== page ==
## 8.99 HW problem

Cerjay_Lugtu_3B
Posts: 14
Joined: Wed Sep 21, 2016 2:58 pm

### 8.99 HW problem

After finding the limiting reactant I got confused on how the solution manual got delta H. Can someone please explain to me how the they got the heat of the reaction.

Cherry_Deng_1K
Posts: 12
Joined: Wed Sep 21, 2016 2:55 pm

### Re: 8.99 HW problem

Hello,

In this case, you will have to look up the enthalpies of formation for each component of the reaction and add them up to find the enthalpy of reaction. If you look at Appendix 2A (page A10), the enthalpies of formation are listed there. Since H2(g) is the most stable form of hydrogen and Zn(s) is a solid, their enthalpies of formation are 0. You just need to look up ΔHf for ZnCl2 and HCl. Make sure that the enthalpies of formation match up with the phase and don't forget the coefficients from your balanced equation. Substitute your values into ΔHr= Σ(ΔHf products) - Σ(ΔHf reactants) to find the enthalpy of reaction. Hope this helps!

Cerjay_Lugtu_3B
Posts: 14
Joined: Wed Sep 21, 2016 2:58 pm

### Re: 8.99 HW problem

Cherry_Deng_1K wrote:Hello,

In this case, you will have to look up the enthalpies of formation for each component of the reaction and add them up to find the enthalpy of reaction. If you look at Appendix 2A (page A10), the enthalpies of formation are listed there. Since H2(g) is the most stable form of hydrogen and Zn(s) is a solid, their enthalpies of formation are 0. You just need to look up ΔHf for ZnCl2 and HCl. Make sure that the enthalpies of formation match up with the phase and don't forget the coefficients from your balanced equation. Substitute your values into ΔHr= Σ(ΔHf products) - Σ(ΔHf reactants) to find the enthalpy of reaction. Hope this helps!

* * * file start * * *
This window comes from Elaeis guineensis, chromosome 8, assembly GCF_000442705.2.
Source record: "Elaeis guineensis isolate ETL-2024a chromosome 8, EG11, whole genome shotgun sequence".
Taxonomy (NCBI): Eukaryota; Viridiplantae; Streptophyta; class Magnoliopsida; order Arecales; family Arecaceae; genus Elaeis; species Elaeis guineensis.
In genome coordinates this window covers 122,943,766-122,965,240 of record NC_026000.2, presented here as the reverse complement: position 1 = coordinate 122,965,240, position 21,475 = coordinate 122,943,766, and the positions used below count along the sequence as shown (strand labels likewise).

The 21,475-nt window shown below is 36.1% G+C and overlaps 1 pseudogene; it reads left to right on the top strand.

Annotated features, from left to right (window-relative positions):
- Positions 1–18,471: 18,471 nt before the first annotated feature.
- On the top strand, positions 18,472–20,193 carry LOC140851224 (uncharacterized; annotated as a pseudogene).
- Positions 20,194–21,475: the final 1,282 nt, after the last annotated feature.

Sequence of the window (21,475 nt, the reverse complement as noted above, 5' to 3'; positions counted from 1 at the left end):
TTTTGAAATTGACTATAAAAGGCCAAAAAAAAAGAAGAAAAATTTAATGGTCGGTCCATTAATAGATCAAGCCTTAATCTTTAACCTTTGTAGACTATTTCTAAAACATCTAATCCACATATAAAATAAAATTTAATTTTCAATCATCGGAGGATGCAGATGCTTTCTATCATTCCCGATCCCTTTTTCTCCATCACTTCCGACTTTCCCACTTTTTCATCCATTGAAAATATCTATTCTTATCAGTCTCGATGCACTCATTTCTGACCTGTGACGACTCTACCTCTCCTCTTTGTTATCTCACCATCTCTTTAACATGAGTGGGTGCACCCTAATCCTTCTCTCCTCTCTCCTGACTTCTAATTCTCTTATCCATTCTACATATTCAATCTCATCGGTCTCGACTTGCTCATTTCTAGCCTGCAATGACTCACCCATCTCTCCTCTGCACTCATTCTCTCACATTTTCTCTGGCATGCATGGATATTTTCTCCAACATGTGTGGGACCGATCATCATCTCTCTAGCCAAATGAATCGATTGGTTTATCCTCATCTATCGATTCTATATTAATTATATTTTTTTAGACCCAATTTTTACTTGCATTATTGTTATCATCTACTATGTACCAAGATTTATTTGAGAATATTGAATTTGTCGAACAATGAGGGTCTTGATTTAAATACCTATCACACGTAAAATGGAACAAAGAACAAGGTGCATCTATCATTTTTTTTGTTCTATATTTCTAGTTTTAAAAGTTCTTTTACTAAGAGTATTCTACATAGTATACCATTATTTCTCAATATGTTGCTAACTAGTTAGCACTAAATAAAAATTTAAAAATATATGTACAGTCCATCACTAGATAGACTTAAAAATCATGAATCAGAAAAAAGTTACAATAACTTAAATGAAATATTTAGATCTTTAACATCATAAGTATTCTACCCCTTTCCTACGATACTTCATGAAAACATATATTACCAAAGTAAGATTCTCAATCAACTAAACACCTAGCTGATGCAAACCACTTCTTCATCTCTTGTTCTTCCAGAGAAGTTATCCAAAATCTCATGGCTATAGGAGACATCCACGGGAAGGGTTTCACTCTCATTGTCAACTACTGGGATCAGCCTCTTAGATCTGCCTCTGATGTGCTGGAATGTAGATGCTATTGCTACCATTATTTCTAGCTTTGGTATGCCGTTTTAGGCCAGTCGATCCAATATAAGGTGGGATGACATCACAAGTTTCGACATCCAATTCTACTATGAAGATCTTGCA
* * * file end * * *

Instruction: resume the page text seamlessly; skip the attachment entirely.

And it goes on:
I tried that but the solution manual says that delta H is -153.89 [kJ][/mol] + 2(-167.16[kJ][/mol]) - 2(-167.16[kJ][/mol]) - 0 =-153.89[kJ][/mol]

Cherry_Deng_1K
Posts: 12
Joined: Wed Sep 21, 2016 2:55 pm

### Re: 8.99 HW problem

Sorry if my explanation was unclear. All of the enthalpies of formation that you'll need to calculate the enthalpy of reaction is given in Appendix 2A. To find the ΔHf for ZnCl2 (aq), you first find the ΔHf for Zn 2+ (aq), which is the -153.89 kj/mol. You add that with 2 times the ΔHf of Cl - (aq) since there are 2 moles of chlorine per molecule of ZnCl2, which gets you 2(-167.16 kj/mol. Finally, you subtract 2 times the ΔHf for HCl (aq), which will get you -2(-167.16 kj/mol. This will get you the enthalpy of reaction, -153.89 kj/mol. Hope this was a clearer explanation!

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